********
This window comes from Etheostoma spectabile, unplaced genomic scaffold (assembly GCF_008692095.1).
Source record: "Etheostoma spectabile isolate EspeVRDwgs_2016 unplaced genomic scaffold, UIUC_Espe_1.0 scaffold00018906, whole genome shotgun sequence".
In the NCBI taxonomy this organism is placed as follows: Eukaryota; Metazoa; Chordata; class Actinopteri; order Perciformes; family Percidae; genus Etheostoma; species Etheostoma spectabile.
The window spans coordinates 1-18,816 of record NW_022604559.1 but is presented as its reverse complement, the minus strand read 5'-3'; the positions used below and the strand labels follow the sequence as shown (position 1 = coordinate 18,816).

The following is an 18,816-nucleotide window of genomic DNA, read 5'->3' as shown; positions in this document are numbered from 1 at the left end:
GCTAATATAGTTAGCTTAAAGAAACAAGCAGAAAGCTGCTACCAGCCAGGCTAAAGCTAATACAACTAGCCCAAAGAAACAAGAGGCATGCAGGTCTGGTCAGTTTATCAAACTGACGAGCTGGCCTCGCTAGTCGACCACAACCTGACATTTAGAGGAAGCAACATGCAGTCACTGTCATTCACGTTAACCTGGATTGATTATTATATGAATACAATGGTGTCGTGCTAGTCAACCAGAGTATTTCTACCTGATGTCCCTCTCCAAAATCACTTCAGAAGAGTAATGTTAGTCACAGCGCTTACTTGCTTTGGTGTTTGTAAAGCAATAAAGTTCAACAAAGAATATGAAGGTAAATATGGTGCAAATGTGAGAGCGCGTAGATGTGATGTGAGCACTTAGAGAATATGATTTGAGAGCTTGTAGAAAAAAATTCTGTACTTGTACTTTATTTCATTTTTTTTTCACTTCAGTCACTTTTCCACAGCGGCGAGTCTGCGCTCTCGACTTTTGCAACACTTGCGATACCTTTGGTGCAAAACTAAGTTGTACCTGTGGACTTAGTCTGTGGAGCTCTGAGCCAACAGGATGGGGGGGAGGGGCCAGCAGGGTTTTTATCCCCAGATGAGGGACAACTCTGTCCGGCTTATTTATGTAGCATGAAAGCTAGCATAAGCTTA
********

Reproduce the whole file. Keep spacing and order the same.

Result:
This window comes from Etheostoma spectabile, unplaced genomic scaffold (assembly GCF_008692095.1).
Source record: "Etheostoma spectabile isolate EspeVRDwgs_2016 unplaced genomic scaffold, UIUC_Espe_1.0 scaffold00018906, whole genome shotgun sequence".
In the NCBI taxonomy this organism is placed as follows: Eukaryota; Metazoa; Chordata; class Actinopteri; order Perciformes; family Percidae; genus Etheostoma; species Etheostoma spectabile.
The window spans coordinates 1-18,816 of record NW_022604559.1 but is presented as its reverse complement, the minus strand read 5'-3'; the positions used below and the strand labels follow the sequence as shown (position 1 = coordinate 18,816).

The following is an 18,816-nucleotide window of genomic DNA, read 5'->3' as shown; positions in this document are numbered from 1 at the left end:
GCTAATATAGTTAGCTTAAAGAAACAAGCAGAAAGCTGCTACCAGCCAGGCTAAAGCTAATACAACTAGCCCAAAGAAACAAGAGGCATGCAGGTCTGGTCAGTTTATCAAACTGACGAGCTGGCCTCGCTAGTCGACCACAACCTGACATTTAGAGGAAGCAACATGCAGTCACTGTCATTCACGTTAACCTGGATTGATTATTATATGAATACAATGGTGTCGTGCTAGTCAACCAGAGTATTTCTACCTGATGTCCCTCTCCAAAATCACTTCAGAAGAGTAATGTTAGTCACAGCGCTTACTTGCTTTGGTGTTTGTAAAGCAATAAAGTTCAACAAAGAATATGAAGGTAAATATGGTGCAAATGTGAGAGCGCGTAGATGTGATGTGAGCACTTAGAGAATATGATTTGAGAGCTTGTAGAAAAAAATTCTGTACTTGTACTTTATTTCATTTTTTTTTCACTTCAGTCACTTTTCCACAGCGGCGAGTCTGCGCTCTCGACTTTTGCAACACTTGCGATACCTTTGGTGCAAAACTAAGTTGTACCTGTGGACTTAGTCTGTGGAGCTCTGAGCCAACAGGATGGGGGGGAGGGGCCAGCAGGGTTTTTATCCCCAGATGAGGGACAACTCTGTCCGGCTTATTTATGTAGCATGAAAGCTAGCATAAGCTTA